Your home equity is in trouble this time and will remain so in the coming months.
Home foreclosures in the United States are still growing in number with Nevada, Arizona and Florida recording the hardest hits in October, according to the latest statistics by RealtyTrac, an online company catering to foreclosed homes.
In October, the nation recorded 279,561 foreclosed homes, up by 25 percent from the previous year. Houses also lost their value for the seventh straight month, falling 9.7 percent from last year at this time.
With recent news about job cuts by Citigroup and a host of other companies likely to follow suit, these numbers are not expected to get better in the coming months. More layoffs translate to more homeowners forced to sell their homes. A bigger supply of homes means lower prices for houses overall in the country.
Home values lost more ground when Lehman Brothers failed to restructure its subprime offerings. The investment bank’s downfall brought speculation in the markets that mired the ailing economy even more. Not only did it bring down single-family home prices but also high-end luxury homes as well.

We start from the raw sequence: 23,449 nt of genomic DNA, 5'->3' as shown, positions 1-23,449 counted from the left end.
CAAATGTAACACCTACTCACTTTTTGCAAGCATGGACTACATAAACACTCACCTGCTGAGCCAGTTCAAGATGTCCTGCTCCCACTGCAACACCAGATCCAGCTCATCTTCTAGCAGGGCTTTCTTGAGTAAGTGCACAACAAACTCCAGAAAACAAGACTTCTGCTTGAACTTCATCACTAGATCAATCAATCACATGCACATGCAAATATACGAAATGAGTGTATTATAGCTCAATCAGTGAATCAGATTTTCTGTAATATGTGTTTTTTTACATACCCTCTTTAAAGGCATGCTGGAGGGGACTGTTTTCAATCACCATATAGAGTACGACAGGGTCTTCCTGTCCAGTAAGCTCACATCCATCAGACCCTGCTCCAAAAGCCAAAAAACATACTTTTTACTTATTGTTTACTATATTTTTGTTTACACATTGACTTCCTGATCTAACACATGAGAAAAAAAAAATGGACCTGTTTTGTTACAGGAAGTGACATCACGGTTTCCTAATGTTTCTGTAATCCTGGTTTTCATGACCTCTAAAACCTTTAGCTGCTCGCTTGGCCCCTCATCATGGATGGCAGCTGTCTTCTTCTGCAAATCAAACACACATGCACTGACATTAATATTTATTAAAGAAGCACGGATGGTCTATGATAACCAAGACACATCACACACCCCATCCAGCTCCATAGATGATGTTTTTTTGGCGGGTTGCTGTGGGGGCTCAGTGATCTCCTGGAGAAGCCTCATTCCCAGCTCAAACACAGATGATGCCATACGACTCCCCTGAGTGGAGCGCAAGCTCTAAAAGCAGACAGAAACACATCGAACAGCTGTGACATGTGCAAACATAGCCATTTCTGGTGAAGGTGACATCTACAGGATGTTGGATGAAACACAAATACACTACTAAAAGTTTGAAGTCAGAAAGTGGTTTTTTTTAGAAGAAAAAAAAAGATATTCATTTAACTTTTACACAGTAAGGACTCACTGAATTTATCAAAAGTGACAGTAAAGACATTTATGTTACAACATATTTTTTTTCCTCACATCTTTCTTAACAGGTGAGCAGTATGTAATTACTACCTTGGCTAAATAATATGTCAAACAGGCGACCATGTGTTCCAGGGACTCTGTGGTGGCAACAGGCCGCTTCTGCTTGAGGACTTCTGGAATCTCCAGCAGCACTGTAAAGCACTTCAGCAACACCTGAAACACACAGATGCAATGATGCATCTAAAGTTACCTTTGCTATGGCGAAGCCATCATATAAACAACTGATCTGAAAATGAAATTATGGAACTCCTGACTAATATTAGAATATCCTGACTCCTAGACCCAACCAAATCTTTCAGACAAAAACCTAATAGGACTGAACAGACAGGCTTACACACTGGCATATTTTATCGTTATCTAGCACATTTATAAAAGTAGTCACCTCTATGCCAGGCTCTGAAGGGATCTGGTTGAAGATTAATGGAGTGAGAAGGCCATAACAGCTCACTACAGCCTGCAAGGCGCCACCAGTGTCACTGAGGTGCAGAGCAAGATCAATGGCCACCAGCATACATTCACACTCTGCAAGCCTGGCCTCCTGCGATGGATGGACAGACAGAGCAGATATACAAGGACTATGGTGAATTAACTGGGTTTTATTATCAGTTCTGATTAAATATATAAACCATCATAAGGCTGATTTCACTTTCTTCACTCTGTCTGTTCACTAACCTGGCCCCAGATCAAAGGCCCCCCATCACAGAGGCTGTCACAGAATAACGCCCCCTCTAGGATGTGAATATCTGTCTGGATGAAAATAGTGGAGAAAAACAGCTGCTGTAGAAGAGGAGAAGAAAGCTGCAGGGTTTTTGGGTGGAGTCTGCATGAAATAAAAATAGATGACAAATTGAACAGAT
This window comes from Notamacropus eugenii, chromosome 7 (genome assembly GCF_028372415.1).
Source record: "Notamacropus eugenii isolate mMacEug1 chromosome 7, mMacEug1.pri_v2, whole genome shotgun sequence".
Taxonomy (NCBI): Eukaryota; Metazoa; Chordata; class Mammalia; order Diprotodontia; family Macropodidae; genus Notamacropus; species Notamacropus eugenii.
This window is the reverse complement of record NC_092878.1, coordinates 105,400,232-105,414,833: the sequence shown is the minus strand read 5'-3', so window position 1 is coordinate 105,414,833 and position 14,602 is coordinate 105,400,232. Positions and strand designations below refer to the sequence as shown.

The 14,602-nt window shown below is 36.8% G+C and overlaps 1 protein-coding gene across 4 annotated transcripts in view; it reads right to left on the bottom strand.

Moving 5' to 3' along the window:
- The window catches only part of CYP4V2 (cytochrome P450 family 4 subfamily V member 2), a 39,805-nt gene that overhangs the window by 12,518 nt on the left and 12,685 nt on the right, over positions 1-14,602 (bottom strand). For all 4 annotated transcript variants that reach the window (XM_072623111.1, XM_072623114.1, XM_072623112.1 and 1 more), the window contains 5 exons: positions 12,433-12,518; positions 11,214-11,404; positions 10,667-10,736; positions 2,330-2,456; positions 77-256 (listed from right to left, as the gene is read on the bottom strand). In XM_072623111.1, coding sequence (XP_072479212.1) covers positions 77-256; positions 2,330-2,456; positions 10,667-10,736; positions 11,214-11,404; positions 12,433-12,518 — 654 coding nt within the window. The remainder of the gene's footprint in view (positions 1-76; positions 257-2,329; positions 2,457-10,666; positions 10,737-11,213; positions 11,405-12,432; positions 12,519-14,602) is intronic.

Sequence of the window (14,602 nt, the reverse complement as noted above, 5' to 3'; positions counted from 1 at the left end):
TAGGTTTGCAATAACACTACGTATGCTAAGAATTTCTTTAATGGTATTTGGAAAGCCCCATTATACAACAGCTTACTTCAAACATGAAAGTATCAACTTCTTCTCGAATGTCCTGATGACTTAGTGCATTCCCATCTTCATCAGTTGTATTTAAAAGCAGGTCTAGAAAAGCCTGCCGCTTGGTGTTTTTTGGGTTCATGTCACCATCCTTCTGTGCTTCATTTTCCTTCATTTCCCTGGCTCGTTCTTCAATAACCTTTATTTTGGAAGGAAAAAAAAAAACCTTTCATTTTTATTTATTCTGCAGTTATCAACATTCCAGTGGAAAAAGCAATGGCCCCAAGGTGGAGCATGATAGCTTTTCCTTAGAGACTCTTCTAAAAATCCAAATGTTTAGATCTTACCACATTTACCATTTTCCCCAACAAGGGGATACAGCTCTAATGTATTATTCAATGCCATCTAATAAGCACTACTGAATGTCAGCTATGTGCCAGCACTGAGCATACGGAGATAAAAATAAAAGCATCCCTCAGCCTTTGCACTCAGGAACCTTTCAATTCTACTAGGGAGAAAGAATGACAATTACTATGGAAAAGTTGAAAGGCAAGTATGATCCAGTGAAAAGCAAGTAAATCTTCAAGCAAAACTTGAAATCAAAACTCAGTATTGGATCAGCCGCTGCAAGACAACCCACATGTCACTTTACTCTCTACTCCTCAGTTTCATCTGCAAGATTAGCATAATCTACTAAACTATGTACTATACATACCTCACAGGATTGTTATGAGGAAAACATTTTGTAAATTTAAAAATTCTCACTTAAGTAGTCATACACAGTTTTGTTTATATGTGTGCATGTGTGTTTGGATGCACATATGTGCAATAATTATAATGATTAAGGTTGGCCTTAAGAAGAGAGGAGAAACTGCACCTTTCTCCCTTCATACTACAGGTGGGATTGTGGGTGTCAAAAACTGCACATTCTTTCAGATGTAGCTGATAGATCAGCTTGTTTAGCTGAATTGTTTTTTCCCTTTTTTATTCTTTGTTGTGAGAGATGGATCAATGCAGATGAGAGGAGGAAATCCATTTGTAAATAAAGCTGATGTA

Methods to improve the affordability of houses and rescue those in trouble are crucial in an inflated market. A look at some possible solutions:
• The Federal Housing Finance Agency, Citigroup, IndyMac Bank, Bank of America and JPMorgan Chase have all restructured existing loans to bring down foreclosure rates.
• Some states have passed laws that can modify mortgages to pull homeowners out of the mess.
• President-elect Barack Obama’s plan of allowing bankruptcy courts to modify mortgages is still in the works until he formally steps in the office.
What we also need is another program for those most likely to be on the brink of foreclosures – the recently laid off workers and those who are still in hard-hit industries like finance and manufacturing. Safeguarding those in the trenches of the company is another venue for cutting down foreclosures and slowing its rate eventually.